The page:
FORMER DUP minister Paul Givan was warned of the impact of shutting down the Irish language Líofa bursary scheme ahead of his decision to close it, new documents have revealed.
A ministerial briefing paper prepared for Mr Givan by a senior Department of Communities official advised that the majority of applicants were children from deprived backgrounds whose parents could not otherwise afford the summer language courses in County Donegal.
The document also suggested the option of reducing the size of the fund to avoid its closure, but six days after the five-page report was submitted, an emailed response said: “Minister has commented 'No scheme'."
Two days before Christmas, Mr Givan confirmed he was withdrawing funding for the £55,000 Líofa Gaeltacht Bursary Scheme which allowed people from disadvantaged backgrounds to attend summer courses in areas of Donegal where Irish is the main language spoken.
Amid widespread criticism, the minister u-turned on his decision nearly three weeks later announcing that he had found the necessary funding to keep the scheme going.
The row was also described as “the straw that broke the camel’s back” by Sinn Féin’s Máirtín Ó Muilleoir in relation to the resignation of the late Deputy First Minister Martin McGuinness and the subsequent collapse of the Stormont Executive.
Now The Detail can reveal that ten days before Mr Givan decided to close the fund he was officially advised that “the advantages of running the Gaeltacht Bursary Scheme are many”.
The Department for Communities declined to comment on the correspondence, while the DUP failed to respond.
The release of the internal report follows an earlier story by The Detail which revealed the role of DUP leader Arlene Foster in a row over Irish language signage, while separate documents highlighted a failure to equality test the closure of the Líofa bursary scheme.
The ministerial briefing paper that has now emerged, which is dated December 13, 2016, described the disadvantages of not running the scheme as “the potential for negative media attention, and less young people and adults able to afford to attend the Gaeltacht to improve their Irish this year”.
It also pointed out that the initiative helped the department meet a number of Programme for Government (PfG) commitments including building a “creative society where people can fulfil their potential”, promoting a “shared society that respects diversity”, plus giving “children and young people the best start in life”.
In addition to meeting three commitments of the Executive’s Programme for Government, the document said that the language fund also helped meet a government target to get more people to improve their Irish.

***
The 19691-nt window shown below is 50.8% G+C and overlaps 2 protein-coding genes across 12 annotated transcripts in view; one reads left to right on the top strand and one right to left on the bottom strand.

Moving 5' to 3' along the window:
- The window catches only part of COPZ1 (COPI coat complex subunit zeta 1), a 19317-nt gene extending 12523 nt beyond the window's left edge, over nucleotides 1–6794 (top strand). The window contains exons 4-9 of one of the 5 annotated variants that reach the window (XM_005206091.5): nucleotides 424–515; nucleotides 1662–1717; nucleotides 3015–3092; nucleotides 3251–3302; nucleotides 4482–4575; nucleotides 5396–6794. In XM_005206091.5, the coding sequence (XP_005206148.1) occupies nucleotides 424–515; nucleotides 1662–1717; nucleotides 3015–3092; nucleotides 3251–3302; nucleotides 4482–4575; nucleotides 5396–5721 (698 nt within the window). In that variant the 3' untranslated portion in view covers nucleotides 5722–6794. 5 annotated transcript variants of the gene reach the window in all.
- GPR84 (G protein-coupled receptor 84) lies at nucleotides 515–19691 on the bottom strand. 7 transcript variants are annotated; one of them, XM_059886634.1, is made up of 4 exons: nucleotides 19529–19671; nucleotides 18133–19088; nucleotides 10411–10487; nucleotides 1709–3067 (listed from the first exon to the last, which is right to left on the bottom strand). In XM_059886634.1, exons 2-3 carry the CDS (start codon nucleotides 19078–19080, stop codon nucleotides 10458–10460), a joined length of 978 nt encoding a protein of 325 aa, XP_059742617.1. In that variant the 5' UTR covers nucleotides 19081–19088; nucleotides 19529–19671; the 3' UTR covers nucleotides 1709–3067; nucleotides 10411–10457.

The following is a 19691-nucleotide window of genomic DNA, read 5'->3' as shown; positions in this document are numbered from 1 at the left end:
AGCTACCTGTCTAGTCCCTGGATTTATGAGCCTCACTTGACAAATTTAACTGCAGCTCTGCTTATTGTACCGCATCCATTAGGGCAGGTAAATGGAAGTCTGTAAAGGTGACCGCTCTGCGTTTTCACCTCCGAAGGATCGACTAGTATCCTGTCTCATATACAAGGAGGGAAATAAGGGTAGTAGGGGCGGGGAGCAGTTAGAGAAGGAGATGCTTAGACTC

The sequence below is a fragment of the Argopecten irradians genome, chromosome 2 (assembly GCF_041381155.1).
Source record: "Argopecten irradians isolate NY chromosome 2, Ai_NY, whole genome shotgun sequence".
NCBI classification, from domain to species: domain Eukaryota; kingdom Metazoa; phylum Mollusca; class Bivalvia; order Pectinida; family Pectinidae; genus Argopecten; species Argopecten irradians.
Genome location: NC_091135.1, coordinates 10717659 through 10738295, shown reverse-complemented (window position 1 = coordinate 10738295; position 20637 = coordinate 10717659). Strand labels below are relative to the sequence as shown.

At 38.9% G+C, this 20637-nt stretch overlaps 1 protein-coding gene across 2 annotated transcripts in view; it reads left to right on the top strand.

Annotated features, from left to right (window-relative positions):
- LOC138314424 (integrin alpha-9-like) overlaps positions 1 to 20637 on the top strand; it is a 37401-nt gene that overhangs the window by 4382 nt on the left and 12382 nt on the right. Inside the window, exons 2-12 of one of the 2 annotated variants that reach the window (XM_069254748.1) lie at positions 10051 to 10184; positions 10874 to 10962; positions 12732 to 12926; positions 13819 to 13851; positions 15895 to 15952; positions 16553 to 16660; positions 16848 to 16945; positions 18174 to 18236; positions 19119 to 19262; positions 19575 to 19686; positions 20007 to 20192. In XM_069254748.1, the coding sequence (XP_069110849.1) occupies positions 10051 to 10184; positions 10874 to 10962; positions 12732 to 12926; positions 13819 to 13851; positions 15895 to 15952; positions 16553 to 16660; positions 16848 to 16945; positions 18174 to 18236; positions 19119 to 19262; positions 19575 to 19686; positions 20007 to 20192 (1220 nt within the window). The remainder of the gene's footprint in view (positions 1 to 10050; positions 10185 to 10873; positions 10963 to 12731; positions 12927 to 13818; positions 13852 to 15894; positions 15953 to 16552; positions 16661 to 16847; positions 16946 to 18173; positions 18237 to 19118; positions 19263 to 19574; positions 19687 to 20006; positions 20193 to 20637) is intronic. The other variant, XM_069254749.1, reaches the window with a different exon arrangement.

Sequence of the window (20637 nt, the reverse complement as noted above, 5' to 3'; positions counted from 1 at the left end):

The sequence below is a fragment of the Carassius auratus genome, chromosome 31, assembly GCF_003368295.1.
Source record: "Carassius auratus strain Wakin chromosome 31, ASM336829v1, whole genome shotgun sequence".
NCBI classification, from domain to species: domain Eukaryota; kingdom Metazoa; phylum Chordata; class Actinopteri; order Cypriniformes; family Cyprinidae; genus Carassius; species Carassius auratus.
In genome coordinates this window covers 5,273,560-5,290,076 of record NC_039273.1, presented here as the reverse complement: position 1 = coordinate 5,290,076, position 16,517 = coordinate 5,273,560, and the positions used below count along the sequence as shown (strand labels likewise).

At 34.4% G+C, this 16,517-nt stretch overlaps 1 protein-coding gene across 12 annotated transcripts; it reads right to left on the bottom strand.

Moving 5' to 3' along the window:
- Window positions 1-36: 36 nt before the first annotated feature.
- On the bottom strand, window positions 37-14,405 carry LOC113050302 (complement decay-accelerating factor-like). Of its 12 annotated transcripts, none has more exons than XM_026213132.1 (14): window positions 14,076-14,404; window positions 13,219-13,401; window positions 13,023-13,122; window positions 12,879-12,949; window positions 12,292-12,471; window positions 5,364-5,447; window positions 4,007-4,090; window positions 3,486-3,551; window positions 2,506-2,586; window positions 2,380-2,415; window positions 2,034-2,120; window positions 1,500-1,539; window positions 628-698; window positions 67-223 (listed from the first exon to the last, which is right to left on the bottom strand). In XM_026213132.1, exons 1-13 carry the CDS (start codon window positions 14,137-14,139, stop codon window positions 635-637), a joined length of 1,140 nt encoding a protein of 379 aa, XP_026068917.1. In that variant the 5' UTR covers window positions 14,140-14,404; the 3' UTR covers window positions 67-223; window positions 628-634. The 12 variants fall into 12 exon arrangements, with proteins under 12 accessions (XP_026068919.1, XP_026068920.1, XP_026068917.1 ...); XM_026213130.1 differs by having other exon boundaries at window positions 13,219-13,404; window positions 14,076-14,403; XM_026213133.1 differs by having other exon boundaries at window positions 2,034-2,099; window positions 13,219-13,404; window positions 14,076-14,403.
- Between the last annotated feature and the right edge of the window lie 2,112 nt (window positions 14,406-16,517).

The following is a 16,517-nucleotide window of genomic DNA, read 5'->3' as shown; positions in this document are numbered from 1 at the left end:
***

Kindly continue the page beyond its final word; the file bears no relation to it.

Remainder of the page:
The document also stated: “Without departmental funding the majority of the 96 students who completed the course [in 2015] would not have been able to afford to take part in the scheme. Of the 100 successful applicants this year, 73 were in receipt of social security benefits, and 23 were receiving tax credits (in work benefits).
“This illustrates that without government intervention it is highly likely that at least 73 per cent of successful applicants would not have been able to afford to pay for the course and accommodation, as their parents are solely reliant on social security benefits.”
The documentation revealed that the minister was advised of a second option of keeping the fund open while halving the number of available places from 100 to 50 at a cost of £27,000 rather than the £55,000 earmarked for the full scheme this year.
In separate correspondence six days later the author of the ministerial briefing was advised via email by the department’s private office that: “Minister has seen your submission and indicated his preferred option in relation to the Gaeltacht Bursary Scheme. Minister has commented ‘No scheme’.”
The new documents were released by the Department for Communities just before the Easter weekend, on Thursday, April 13, after civil liberties group the Committee on the Administration of Justice (CAJ) challenged an earlier Freedom of Information decision to block publication of documents relating to the fund's closure.
CAJ Deputy Director Daniel Holder told The Detail: "We are pleased we won the appeal and the information has now been released. The minister had invoked a Freedom of Information exemption relating to ‘free and frank exchanges of views’ with officials and the documents were originally withheld on this basis.
“There is however nothing ‘free and frank’ about the sole official document the minister received. It’s a formal options paper setting out the background to the bursaries scheme.
"What it does reveal is how positively the project evaluation had assessed the scheme and warns that its discontinuation would be detrimental, not least as the most disadvantaged children would be unlikely to take part in courses. All of this further calls into question the minister's then decision to cut the scheme just days later, and why these documents were originally withheld.”
Commenting on the implications of closing the fund, the ministerial briefing paper states “there would be an impact on our progress towards getting 20,000 people signed up to Líofa – one of the criterion for application to the scheme is that the young person must be registered with Líofa and have pledged to improve their learning of Irish”.
According to the Líofa website, more than 19,430 people have signed up to the initiative so far. The Gaeltacht bursary scheme was one of the mechanisms to support the Líofa policy.
The internal correspondence released to the CAJ revealed a yearly increase in the number of applications to the fund since it was established in 2012, including a 41 per cent rise from 361 in 2015 to 510 in 2016.
The cost of the course peaked at £53,575 in 2014 when 135 people were offered bursaries. This was reduced to 100 grants in each of the following two years when the scheme had an annual cost of around £44,500.